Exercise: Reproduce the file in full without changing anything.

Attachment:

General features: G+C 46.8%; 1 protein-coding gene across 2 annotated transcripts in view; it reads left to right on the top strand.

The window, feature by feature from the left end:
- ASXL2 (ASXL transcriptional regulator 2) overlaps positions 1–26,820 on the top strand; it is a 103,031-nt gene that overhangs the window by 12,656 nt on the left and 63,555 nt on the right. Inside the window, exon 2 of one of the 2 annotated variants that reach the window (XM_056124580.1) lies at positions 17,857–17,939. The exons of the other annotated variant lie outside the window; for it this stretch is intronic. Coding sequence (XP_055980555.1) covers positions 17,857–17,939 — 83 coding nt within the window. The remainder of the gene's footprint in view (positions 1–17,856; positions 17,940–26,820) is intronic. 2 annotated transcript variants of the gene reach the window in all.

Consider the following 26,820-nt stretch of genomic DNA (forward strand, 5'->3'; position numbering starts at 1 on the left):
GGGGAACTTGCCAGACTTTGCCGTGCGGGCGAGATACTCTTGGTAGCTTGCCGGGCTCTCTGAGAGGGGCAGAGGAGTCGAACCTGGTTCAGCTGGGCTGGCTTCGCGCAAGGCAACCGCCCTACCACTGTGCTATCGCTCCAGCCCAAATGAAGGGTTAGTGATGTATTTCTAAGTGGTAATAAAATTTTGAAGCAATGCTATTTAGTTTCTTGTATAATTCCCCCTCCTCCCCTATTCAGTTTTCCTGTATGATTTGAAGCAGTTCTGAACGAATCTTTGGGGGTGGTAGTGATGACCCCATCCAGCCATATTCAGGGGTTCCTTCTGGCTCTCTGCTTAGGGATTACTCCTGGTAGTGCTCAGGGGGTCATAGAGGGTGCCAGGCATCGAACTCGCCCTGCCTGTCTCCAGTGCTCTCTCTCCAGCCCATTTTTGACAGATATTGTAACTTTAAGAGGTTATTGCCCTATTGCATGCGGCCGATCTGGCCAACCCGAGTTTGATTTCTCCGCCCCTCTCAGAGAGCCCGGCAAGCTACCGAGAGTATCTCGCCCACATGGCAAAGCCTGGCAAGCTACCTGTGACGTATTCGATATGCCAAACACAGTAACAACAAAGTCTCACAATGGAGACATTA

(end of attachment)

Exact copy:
General features: G+C 46.8%; 1 protein-coding gene across 2 annotated transcripts in view; it reads left to right on the top strand.

The window, feature by feature from the left end:
- ASXL2 (ASXL transcriptional regulator 2) overlaps positions 1–26,820 on the top strand; it is a 103,031-nt gene that overhangs the window by 12,656 nt on the left and 63,555 nt on the right. Inside the window, exon 2 of one of the 2 annotated variants that reach the window (XM_056124580.1) lies at positions 17,857–17,939. The exons of the other annotated variant lie outside the window; for it this stretch is intronic. Coding sequence (XP_055980555.1) covers positions 17,857–17,939 — 83 coding nt within the window. The remainder of the gene's footprint in view (positions 1–17,856; positions 17,940–26,820) is intronic. 2 annotated transcript variants of the gene reach the window in all.

Consider the following 26,820-nt stretch of genomic DNA (forward strand, 5'->3'; position numbering starts at 1 on the left):
GGGGAACTTGCCAGACTTTGCCGTGCGGGCGAGATACTCTTGGTAGCTTGCCGGGCTCTCTGAGAGGGGCAGAGGAGTCGAACCTGGTTCAGCTGGGCTGGCTTCGCGCAAGGCAACCGCCCTACCACTGTGCTATCGCTCCAGCCCAAATGAAGGGTTAGTGATGTATTTCTAAGTGGTAATAAAATTTTGAAGCAATGCTATTTAGTTTCTTGTATAATTCCCCCTCCTCCCCTATTCAGTTTTCCTGTATGATTTGAAGCAGTTCTGAACGAATCTTTGGGGGTGGTAGTGATGACCCCATCCAGCCATATTCAGGGGTTCCTTCTGGCTCTCTGCTTAGGGATTACTCCTGGTAGTGCTCAGGGGGTCATAGAGGGTGCCAGGCATCGAACTCGCCCTGCCTGTCTCCAGTGCTCTCTCTCCAGCCCATTTTTGACAGATATTGTAACTTTAAGAGGTTATTGCCCTATTGCATGCGGCCGATCTGGCCAACCCGAGTTTGATTTCTCCGCCCCTCTCAGAGAGCCCGGCAAGCTACCGAGAGTATCTCGCCCACATGGCAAAGCCTGGCAAGCTACCTGTGACGTATTCGATATGCCAAACACAGTAACAACAAAGTCTCACAATGGAGACATTA